Bermuda Film Blog
Monthly Archives: February 2011
sneak preview of biff 2011: Biutiful
This is a story of a man in free fall. On the road to redemption, darkness lights his way. Connected with the afterlife, Uxbal is a tragic hero and father of two who’s sensing the danger of death. He struggles with a tainted reality and a fate that works against him in order to forgive, for love, and forever. Written by anonymous
Is there a holiday more annoying than Valentine’s Day? Not only do you have to cram all of your “love” into some artificial gestures and dinner reservations if you’re in a relationship, but it’s also the one time of year when all the single people in the world can throw a giant pity party for themselves and not have anyone yell at them for it.
The title of the latest Adam Sandler vehicle, “Just Go With It,” gives almost no clue as to what the film is actually about. Is it a creepy thriller about date rape? A comedy about laid-off Nike executives? A drama about an unexpected pregnancy? Without Jennifer Aniston and Sandler’s figures emblazoned across its poster art, the movie would be impossible to distinguish from the host of romantic comedies with interchangeable names that have been released over the past decade — “Love, Actually,” “Failure to Launch,” “New in Town,” “Fool’s Gold” and this winter’s “How Do You Know.” Much has been written about how disappointing romantic comedies have become in the past few years, but has anyone noticed how cryptically generic their titles are?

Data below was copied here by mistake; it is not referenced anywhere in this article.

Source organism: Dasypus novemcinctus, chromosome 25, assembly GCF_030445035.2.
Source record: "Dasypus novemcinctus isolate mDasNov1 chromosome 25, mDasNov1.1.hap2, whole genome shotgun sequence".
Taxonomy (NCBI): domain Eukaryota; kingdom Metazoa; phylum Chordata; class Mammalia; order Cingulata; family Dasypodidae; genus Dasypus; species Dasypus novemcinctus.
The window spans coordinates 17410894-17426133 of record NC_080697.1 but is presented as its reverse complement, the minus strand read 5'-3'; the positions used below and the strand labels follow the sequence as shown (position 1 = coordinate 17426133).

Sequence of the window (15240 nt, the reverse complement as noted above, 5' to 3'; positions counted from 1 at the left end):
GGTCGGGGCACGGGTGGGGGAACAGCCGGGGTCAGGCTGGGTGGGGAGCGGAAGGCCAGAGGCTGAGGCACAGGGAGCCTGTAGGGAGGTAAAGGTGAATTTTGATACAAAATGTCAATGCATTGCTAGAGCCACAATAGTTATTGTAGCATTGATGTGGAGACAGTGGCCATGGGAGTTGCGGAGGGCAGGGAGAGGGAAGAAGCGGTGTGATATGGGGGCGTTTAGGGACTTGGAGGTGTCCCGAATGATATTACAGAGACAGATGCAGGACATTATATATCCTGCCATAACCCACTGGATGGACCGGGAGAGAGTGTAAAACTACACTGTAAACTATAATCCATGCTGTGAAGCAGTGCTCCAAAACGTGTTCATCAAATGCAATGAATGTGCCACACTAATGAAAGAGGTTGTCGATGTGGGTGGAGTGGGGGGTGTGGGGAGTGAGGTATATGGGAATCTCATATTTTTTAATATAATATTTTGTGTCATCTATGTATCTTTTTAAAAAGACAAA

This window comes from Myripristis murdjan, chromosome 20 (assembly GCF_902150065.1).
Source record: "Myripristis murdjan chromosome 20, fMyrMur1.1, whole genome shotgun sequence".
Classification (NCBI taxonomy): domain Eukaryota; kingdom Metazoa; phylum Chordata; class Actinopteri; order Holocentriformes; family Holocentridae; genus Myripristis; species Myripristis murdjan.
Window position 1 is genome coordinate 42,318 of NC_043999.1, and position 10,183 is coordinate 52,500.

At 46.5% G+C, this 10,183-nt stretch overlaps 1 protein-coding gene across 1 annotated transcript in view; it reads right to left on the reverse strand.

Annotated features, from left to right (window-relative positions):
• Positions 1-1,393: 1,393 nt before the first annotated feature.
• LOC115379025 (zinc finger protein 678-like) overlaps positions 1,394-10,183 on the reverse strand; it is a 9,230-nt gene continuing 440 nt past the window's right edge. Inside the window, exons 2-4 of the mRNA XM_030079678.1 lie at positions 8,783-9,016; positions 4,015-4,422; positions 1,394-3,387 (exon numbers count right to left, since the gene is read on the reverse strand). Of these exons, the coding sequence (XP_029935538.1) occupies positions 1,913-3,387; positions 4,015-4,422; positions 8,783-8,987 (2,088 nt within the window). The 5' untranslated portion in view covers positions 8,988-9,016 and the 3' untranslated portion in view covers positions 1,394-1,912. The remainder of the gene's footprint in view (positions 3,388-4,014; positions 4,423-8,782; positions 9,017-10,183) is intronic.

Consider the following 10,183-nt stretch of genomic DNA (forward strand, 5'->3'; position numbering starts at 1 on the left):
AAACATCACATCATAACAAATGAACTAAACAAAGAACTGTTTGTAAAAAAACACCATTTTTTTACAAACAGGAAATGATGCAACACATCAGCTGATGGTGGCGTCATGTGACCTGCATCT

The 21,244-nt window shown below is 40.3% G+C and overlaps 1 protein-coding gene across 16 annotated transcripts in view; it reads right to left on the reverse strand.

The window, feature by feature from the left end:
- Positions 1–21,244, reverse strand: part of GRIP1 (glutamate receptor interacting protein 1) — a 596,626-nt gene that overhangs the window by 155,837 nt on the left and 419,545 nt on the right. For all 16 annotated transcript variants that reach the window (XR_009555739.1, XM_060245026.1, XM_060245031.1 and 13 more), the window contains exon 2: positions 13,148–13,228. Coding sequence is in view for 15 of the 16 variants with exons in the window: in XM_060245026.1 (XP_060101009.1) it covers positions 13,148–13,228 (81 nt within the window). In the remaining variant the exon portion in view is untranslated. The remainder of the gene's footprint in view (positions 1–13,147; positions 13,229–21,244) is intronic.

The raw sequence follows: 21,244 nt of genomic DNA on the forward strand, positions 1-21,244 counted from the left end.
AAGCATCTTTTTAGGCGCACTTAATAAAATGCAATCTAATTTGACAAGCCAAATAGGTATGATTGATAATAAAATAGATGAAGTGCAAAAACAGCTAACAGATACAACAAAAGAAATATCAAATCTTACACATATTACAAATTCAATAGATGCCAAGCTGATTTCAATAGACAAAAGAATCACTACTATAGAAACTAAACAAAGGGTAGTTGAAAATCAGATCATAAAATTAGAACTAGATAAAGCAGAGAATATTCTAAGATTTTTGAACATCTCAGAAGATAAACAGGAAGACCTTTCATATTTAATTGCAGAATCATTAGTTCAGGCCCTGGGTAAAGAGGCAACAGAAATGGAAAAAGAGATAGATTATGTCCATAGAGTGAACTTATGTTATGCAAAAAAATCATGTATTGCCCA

Judi Dench has been a Dame of the British Empire for 23 years. She has an Oscar, a Tony, two Golden Globes and nine Baftas. The greatest stage actress of all time? Maybe. A recent London poll thought so.
But there she was, barefoot and curled on a hotel sofa here, laughing herself hoarse while recalling a formative performance — as a snail. It was a kindergarten play. Ms. Dench, 5 or 6 at the time, did some improvisational slithering that grabbed the audience’s attention, and not in a good way.
“It’s as if I was wearing those woolly snail tights 10 minutes ago,” said Ms. Dench, now 76. “I don’t have a good memory for routine things — like that I have to go out and buy, you know, some bacon and a belt. But I do have a good memory for my friends and the things I’ve done.”
CRAMMED into this year’s field of 10 best picture Oscar nominees are British aristocrats, Volvo-driving Los Angeles lesbians, a flock of swans, a gaggle of Harvard computer geeks, clans of Massachusetts fighters and Missouri meth dealers, as well as 19th-century bounty hunters, dream detectives and animated toys. It’s a fairly diverse selection in terms of genre, topic, sensibility, style and ambition. But it’s also more racially homogenous — more white — than the 10 films that were up for best picture in 1940, when Hattie McDaniel became the first black American to win an Oscar for her role as Mammy in “Gone With the Wind.” In view of recent history the whiteness of the 2011 Academy Awards is a little blinding.
A voice coach from Norfolk is winning plaudits for his role in helping Colin Firth play King George VI in the Bafta award winning film The King’s Speech.